Flow of blood from a recently opened vein (until death). [PET. BORELLI, cent. 4, obs. 57. (Observation.) ]

With increased powers she tries to get up out of bed, but immediately becomes faint and giddy; on lying down again she immediately revives. [MATTHAEI, l. c.]

Inclination to lie down. [GRIMM, l. c.]

465. yawning for several hours, with pain in the jaw-joints as if they would break. [Stf.]

Drowsiness. [BERGIUS,- MATTHAEI, l. c.]

Great inclination to sleep. [CHARVET, l. c.]

Sudden falling asleep (aft. a few m.). [CHARVET, l. c.]

Waking sopor.

470. Incomprehensible chattering in the sopor.

A kind of stupefied sleep, with half-opened eyes, eyeballs turned upwards under the upper lid, mouth more or less open and stertorous inspiration.

Drowsiness, slumber, stupefaction. [FRIEND, l. c., xiv, p. 140.]

Slumber. [SAUVAGES,- BUCHNER, l. c.]

In place of sound sleep it easily induces a morbid slumber. [TRALLES, l. c., p. 112.]

475. He lay as if sunk in slumber. [SCHELHAMMER, l. c.]

Nocturnal, continued sopor, with increased thirst, tongue almost clean, with dark red border and dry cracked lips. [JUNCKER and BOHMER,- MATTHAEI.;/ c/]

Soporous stupefaction. [DE LA CROIX, l. c.]

The sleep caused by opium passed into an unusual stupefaction. [RIEDLIN, l. c., ann. V, Oct., obs. 30.]

Such a stupefied slumber that an answer cannot be got from him. [STALPAART VAN DER WIEL, Cent. ii, obs. 42.]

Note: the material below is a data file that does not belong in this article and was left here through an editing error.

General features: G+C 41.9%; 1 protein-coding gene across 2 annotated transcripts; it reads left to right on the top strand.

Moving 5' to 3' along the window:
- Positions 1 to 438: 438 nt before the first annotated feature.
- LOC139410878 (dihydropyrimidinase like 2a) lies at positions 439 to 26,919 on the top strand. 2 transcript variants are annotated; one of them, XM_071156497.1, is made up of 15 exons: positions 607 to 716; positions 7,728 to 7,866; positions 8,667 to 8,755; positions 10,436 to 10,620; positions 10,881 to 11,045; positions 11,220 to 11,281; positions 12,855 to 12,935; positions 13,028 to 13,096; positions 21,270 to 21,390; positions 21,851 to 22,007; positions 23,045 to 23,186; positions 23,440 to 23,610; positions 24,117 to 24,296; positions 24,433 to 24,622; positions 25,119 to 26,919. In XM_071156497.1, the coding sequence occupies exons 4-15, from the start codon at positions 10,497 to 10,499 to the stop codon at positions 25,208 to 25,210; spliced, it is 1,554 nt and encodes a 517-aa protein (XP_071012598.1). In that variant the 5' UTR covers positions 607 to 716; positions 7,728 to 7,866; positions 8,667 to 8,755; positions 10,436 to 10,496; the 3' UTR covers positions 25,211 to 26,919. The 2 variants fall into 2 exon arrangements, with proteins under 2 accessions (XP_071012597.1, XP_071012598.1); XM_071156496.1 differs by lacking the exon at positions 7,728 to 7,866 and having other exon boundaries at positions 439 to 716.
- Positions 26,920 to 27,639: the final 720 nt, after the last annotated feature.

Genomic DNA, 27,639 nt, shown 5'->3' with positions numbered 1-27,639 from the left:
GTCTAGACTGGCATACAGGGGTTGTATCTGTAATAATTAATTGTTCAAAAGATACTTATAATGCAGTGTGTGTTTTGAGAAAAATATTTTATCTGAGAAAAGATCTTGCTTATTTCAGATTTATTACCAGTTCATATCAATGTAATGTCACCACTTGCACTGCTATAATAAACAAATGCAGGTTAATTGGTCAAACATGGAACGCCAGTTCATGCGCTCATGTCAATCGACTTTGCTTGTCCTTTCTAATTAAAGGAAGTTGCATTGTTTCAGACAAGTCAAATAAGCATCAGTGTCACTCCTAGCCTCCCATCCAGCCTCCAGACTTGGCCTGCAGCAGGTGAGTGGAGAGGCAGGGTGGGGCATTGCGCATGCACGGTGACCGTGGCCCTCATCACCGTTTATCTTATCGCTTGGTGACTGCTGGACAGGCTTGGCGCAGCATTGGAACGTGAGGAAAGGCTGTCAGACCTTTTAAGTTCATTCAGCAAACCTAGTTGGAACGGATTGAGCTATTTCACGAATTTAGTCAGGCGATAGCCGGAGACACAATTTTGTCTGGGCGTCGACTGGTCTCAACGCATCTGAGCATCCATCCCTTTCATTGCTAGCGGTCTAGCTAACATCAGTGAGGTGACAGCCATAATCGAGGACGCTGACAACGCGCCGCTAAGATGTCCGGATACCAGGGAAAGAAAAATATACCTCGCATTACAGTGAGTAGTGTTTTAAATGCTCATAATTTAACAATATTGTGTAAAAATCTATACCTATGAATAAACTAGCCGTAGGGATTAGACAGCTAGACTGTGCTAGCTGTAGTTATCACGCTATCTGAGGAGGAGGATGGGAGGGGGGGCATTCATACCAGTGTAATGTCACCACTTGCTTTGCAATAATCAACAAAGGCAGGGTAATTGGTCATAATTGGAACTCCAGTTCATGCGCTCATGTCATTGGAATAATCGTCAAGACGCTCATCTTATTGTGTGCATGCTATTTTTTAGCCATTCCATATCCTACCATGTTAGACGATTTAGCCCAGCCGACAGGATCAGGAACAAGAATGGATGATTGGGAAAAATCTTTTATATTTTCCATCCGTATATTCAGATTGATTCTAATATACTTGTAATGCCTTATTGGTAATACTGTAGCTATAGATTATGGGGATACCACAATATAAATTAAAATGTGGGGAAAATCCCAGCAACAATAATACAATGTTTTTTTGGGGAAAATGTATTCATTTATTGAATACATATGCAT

480. Very sound sleep with rattling respiration, as after apoplexy (aft. 6 h.). [LASSUS, l. c.]

During almost constant slumber, with half-shut eyelids, he has floccilation and feels all about him. [RADEMACHER, l. c.]

Stupid sleep without any consciousness, with rattling on the chest. [KILIAN, l. c.]

Sleep with consciousness, with rattling on the chest. [KILIAN, l. c.]

Sleep with consciousness; he hears everything about him, but cannot rouse himself; waking after two hours. [CHARVET, l. c.]

On shaking the patient and speaking to her she can be roused from her sleep; she then complained and wished to die. [LEROUX.]

485. Sopor and insensibility, with sufficient warmth and normal pulse and respiration. [WILLIS, l. c.]

Unconquerable sleep, in which, however, he feels pain, and when pinched opens his eyes. [SAUVAGES, l. c.]

Irresistable sleep (immediately after taking two grains and upwards), but which is disturbed by dreams, and on waking he is not refreshed, but feels nausea. [A THUESSINK, l. c.]

Unrefreshing sleep with general perspiration. [GRIMM, l. c.]

After long opium sleep weariness. [YOUNG, l. c.]

490. On awaking faint-heartedness. (In original,”sense of faintness and failing about the heat, seizing him as often as he was dropping asleep.”) [YOUNG, l. c.]

After waking inclination to vomit. [YOUNG, l. c.]

After the opium sleep exhaustion, (Better “Lassitude.”) heaviness of the head, and dryness of the throat. [BERGIUS, l. c.]

During sleep erection of the penis, and after waking impotence – in the male. [STALPAART VAN DER WIEL., l. c., obs. 41.]

After the opium sleep stammering. [PLATER, Observ., lib. I, p. 127. (Not found.) ]

495. After waking difficulty of moving the tongue. (With the dryness of mouth of S. 158.) [SCHEHAMMER, l. c.]

After the sleep dulness of the head. [JORDENS, l. c., xvii, 1.]

Starting in sleep, and after waking he is as of intoxicated and half mad. [TRALLES, l. c., I, p. 282.]